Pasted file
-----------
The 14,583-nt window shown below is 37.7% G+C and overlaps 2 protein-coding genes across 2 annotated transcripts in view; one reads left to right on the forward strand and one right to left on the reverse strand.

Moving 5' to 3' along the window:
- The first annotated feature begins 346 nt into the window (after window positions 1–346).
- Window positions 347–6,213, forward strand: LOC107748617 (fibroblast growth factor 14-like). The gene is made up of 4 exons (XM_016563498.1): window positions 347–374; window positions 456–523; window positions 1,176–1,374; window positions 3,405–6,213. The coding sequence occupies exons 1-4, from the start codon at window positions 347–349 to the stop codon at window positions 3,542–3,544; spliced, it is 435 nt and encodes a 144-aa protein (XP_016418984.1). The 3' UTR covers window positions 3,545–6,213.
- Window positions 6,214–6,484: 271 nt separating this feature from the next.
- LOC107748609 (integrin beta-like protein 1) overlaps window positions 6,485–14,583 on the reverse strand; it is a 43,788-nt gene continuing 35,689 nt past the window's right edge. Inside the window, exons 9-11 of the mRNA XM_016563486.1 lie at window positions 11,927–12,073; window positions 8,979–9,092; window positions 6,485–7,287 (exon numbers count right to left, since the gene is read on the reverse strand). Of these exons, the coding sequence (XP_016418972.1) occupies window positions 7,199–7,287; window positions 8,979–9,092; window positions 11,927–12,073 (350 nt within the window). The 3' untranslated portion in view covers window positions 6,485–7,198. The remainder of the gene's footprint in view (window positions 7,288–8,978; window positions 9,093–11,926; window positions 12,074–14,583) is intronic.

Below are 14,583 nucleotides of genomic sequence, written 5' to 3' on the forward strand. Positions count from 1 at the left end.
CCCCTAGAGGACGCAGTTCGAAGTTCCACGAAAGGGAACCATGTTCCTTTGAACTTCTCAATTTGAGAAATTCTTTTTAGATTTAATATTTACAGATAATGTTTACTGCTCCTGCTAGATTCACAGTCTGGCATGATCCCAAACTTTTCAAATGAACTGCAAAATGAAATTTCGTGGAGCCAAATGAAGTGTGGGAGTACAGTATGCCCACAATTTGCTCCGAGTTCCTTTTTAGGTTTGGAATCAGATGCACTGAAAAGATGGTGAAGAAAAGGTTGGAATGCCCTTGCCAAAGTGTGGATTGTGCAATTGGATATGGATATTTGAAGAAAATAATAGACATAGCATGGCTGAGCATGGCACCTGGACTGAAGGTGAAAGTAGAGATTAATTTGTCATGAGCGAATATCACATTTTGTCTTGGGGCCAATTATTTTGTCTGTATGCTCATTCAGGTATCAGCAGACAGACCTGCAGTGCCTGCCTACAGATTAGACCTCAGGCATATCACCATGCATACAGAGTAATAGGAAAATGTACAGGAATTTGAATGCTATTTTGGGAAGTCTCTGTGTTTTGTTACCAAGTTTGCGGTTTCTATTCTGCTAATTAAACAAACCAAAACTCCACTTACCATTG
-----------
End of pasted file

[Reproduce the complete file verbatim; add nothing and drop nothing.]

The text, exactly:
The 14,583-nt window shown below is 37.7% G+C and overlaps 2 protein-coding genes across 2 annotated transcripts in view; one reads left to right on the forward strand and one right to left on the reverse strand.

Moving 5' to 3' along the window:
- The first annotated feature begins 346 nt into the window (after window positions 1–346).
- Window positions 347–6,213, forward strand: LOC107748617 (fibroblast growth factor 14-like). The gene is made up of 4 exons (XM_016563498.1): window positions 347–374; window positions 456–523; window positions 1,176–1,374; window positions 3,405–6,213. The coding sequence occupies exons 1-4, from the start codon at window positions 347–349 to the stop codon at window positions 3,542–3,544; spliced, it is 435 nt and encodes a 144-aa protein (XP_016418984.1). The 3' UTR covers window positions 3,545–6,213.
- Window positions 6,214–6,484: 271 nt separating this feature from the next.
- LOC107748609 (integrin beta-like protein 1) overlaps window positions 6,485–14,583 on the reverse strand; it is a 43,788-nt gene continuing 35,689 nt past the window's right edge. Inside the window, exons 9-11 of the mRNA XM_016563486.1 lie at window positions 11,927–12,073; window positions 8,979–9,092; window positions 6,485–7,287 (exon numbers count right to left, since the gene is read on the reverse strand). Of these exons, the coding sequence (XP_016418972.1) occupies window positions 7,199–7,287; window positions 8,979–9,092; window positions 11,927–12,073 (350 nt within the window). The 3' untranslated portion in view covers window positions 6,485–7,198. The remainder of the gene's footprint in view (window positions 7,288–8,978; window positions 9,093–11,926; window positions 12,074–14,583) is intronic.

Below are 14,583 nucleotides of genomic sequence, written 5' to 3' on the forward strand. Positions count from 1 at the left end.
CCCCTAGAGGACGCAGTTCGAAGTTCCACGAAAGGGAACCATGTTCCTTTGAACTTCTCAATTTGAGAAATTCTTTTTAGATTTAATATTTACAGATAATGTTTACTGCTCCTGCTAGATTCACAGTCTGGCATGATCCCAAACTTTTCAAATGAACTGCAAAATGAAATTTCGTGGAGCCAAATGAAGTGTGGGAGTACAGTATGCCCACAATTTGCTCCGAGTTCCTTTTTAGGTTTGGAATCAGATGCACTGAAAAGATGGTGAAGAAAAGGTTGGAATGCCCTTGCCAAAGTGTGGATTGTGCAATTGGATATGGATATTTGAAGAAAATAATAGACATAGCATGGCTGAGCATGGCACCTGGACTGAAGGTGAAAGTAGAGATTAATTTGTCATGAGCGAATATCACATTTTGTCTTGGGGCCAATTATTTTGTCTGTATGCTCATTCAGGTATCAGCAGACAGACCTGCAGTGCCTGCCTACAGATTAGACCTCAGGCATATCACCATGCATACAGAGTAATAGGAAAATGTACAGGAATTTGAATGCTATTTTGGGAAGTCTCTGTGTTTTGTTACCAAGTTTGCGGTTTCTATTCTGCTAATTAAACAAACCAAAACTCCACTTACCATTG